Emily of New Moon by L.M. Montgomery is the first novel in the Emily trilogy. It depicts life through the eyes of Emily Byrd Starr. In the beginning of the novel, Emily becomes an orphan after her father dies of consumption. She is then taken in by her Murray family. It is decided that she is to go live with her Aunt Elizabeth, Aunt Laura, and Cousin Jimmy on New Moon farm–the home of the Murray family for generations. Emily has black hair; violet eyes; pale skin; ever-so-slightly, pointed ears; and a unique, enchanting “slow” smile.
She attends school for the first time in her life. Emily learns how to make friends and how to keep them. Along her journey, she makes friends with Ilse Burnley, Teddy Kent, and Perry Miller. Each one has a special talent: Emily is a born writer, Ilse is a talented elocutionist, Teddy is a gifted artist, and Perry has the potential to be a great politician. They have problems with their families, too. Aunt Elizabeth doesn’t understand Emily’s drive to write, which contributes to their difficulty in getting along. Ilse’s father, Dr. Burnley, ignores her most of the time because of a dreadful secret concerning Ilse’s mother. Teddy’s mother is extremely jealous of everything and everyone (Emily, his drawings, his pets, etc.) Teddy has any affection for, fearing he will love those things or people more than her–a very good example of the Oedipus Complex. Perry, coming from “Stovepipe Town,” isn’t as well off as the other three. One time, his Aunt Tom tries to get Emily to promise to marry Perry. Aunt Tom threatens her that if she doesn’t marry Perry, Aunt Tom won’t pay for Perry’s education. Emily refuses to marry him.
Other characters add to the fun of the novel. Dean “Jarback” Priest, a quiet, mysterious cynic, wants something he fears is unattainable. Miss Brownell torments Emily in the first few years of Emily’s schooling. Fiery Mr. Carpenter honestly critiques Emily’s writings and mentors her. “Simple” Cousin Jimmy recites poetry when he feels moved by the spirit.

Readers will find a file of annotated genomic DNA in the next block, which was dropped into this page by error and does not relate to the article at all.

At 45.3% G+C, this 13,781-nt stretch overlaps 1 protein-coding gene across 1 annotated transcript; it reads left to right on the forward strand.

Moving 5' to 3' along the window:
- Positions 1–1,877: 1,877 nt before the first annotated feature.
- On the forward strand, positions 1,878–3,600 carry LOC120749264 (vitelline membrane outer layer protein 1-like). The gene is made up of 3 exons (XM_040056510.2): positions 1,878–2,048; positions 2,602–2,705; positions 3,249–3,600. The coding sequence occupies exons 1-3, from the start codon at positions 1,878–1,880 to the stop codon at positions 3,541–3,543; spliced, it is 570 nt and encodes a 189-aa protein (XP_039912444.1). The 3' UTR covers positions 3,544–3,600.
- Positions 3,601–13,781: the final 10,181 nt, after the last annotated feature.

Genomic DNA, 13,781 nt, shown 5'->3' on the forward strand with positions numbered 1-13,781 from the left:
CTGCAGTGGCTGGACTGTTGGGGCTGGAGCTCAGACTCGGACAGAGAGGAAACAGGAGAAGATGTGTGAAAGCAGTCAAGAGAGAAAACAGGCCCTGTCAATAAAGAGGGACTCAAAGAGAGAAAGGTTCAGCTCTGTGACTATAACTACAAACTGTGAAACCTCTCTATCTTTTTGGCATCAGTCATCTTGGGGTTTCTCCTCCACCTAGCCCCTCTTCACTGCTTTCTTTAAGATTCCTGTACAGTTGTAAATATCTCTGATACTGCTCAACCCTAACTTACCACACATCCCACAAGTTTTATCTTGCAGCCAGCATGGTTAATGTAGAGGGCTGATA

Emily falls ill. While she’s ill, she unconsciously solves the mystery of what happened to Ilse’s mother. She had been obsessing over the mystery for a while by then.
When we meet Emily, at the beginning of the book, L.M. Montgomery illustrates how Emily’s mind works when she’s writing. She included several words that showed how poor Emily’s spelling was. For example, Emily spelled “cookie” as “cooky.”
Being a cat person myself, I love that Emily loves her cats. Before going to New Moon, she begs Aunt Elizabeth to let her take one of her cats with her. After a lot of pleading, Aunt Elizabeth said that Emily could choose only one. Breaking Emily’s heart, Emily chooses Saucy Sal and leaves Michael behind. Unsurprisingly, Saucy Sal increases the feline population on New Moon farm.
Emily’s imagination can really capture the reader as she pulls you into her world, showing you its beauty. Some of the things she sees beauty in are things that the average person wouldn’t immediately think about. She even personifies the wind, known as Wind Woman.
All in all, this is a great book. I couldn’t put it down! If you enjoyed Anne of Green Gables you will enjoy Emily of New Moon.
Stars (out of 5): *****